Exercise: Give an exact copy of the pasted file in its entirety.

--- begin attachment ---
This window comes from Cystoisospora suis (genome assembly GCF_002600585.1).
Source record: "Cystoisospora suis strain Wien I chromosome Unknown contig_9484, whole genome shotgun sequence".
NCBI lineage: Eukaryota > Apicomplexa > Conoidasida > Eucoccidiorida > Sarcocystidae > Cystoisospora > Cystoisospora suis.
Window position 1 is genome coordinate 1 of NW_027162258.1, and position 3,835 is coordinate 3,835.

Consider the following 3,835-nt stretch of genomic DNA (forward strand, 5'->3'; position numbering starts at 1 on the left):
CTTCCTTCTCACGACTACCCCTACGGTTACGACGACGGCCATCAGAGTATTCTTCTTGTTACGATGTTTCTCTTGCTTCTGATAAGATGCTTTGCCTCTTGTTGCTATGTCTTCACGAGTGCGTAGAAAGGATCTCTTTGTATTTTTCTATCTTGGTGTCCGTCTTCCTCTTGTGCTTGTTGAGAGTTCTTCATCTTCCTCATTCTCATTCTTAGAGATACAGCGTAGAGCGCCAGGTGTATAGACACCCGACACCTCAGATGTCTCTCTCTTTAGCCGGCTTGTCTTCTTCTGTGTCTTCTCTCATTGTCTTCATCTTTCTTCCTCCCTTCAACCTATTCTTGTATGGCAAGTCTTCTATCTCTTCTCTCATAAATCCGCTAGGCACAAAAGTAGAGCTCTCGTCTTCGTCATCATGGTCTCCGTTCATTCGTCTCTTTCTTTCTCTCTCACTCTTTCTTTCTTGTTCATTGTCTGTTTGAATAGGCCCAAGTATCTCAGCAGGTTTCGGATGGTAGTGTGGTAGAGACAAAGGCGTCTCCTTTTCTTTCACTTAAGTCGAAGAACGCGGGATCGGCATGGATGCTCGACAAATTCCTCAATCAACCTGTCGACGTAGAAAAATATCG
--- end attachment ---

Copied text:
This window comes from Cystoisospora suis (genome assembly GCF_002600585.1).
Source record: "Cystoisospora suis strain Wien I chromosome Unknown contig_9484, whole genome shotgun sequence".
NCBI lineage: Eukaryota > Apicomplexa > Conoidasida > Eucoccidiorida > Sarcocystidae > Cystoisospora > Cystoisospora suis.
Window position 1 is genome coordinate 1 of NW_027162258.1, and position 3,835 is coordinate 3,835.

Consider the following 3,835-nt stretch of genomic DNA (forward strand, 5'->3'; position numbering starts at 1 on the left):
CTTCCTTCTCACGACTACCCCTACGGTTACGACGACGGCCATCAGAGTATTCTTCTTGTTACGATGTTTCTCTTGCTTCTGATAAGATGCTTTGCCTCTTGTTGCTATGTCTTCACGAGTGCGTAGAAAGGATCTCTTTGTATTTTTCTATCTTGGTGTCCGTCTTCCTCTTGTGCTTGTTGAGAGTTCTTCATCTTCCTCATTCTCATTCTTAGAGATACAGCGTAGAGCGCCAGGTGTATAGACACCCGACACCTCAGATGTCTCTCTCTTTAGCCGGCTTGTCTTCTTCTGTGTCTTCTCTCATTGTCTTCATCTTTCTTCCTCCCTTCAACCTATTCTTGTATGGCAAGTCTTCTATCTCTTCTCTCATAAATCCGCTAGGCACAAAAGTAGAGCTCTCGTCTTCGTCATCATGGTCTCCGTTCATTCGTCTCTTTCTTTCTCTCTCACTCTTTCTTTCTTGTTCATTGTCTGTTTGAATAGGCCCAAGTATCTCAGCAGGTTTCGGATGGTAGTGTGGTAGAGACAAAGGCGTCTCCTTTTCTTTCACTTAAGTCGAAGAACGCGGGATCGGCATGGATGCTCGACAAATTCCTCAATCAACCTGTCGACGTAGAAAAATATCG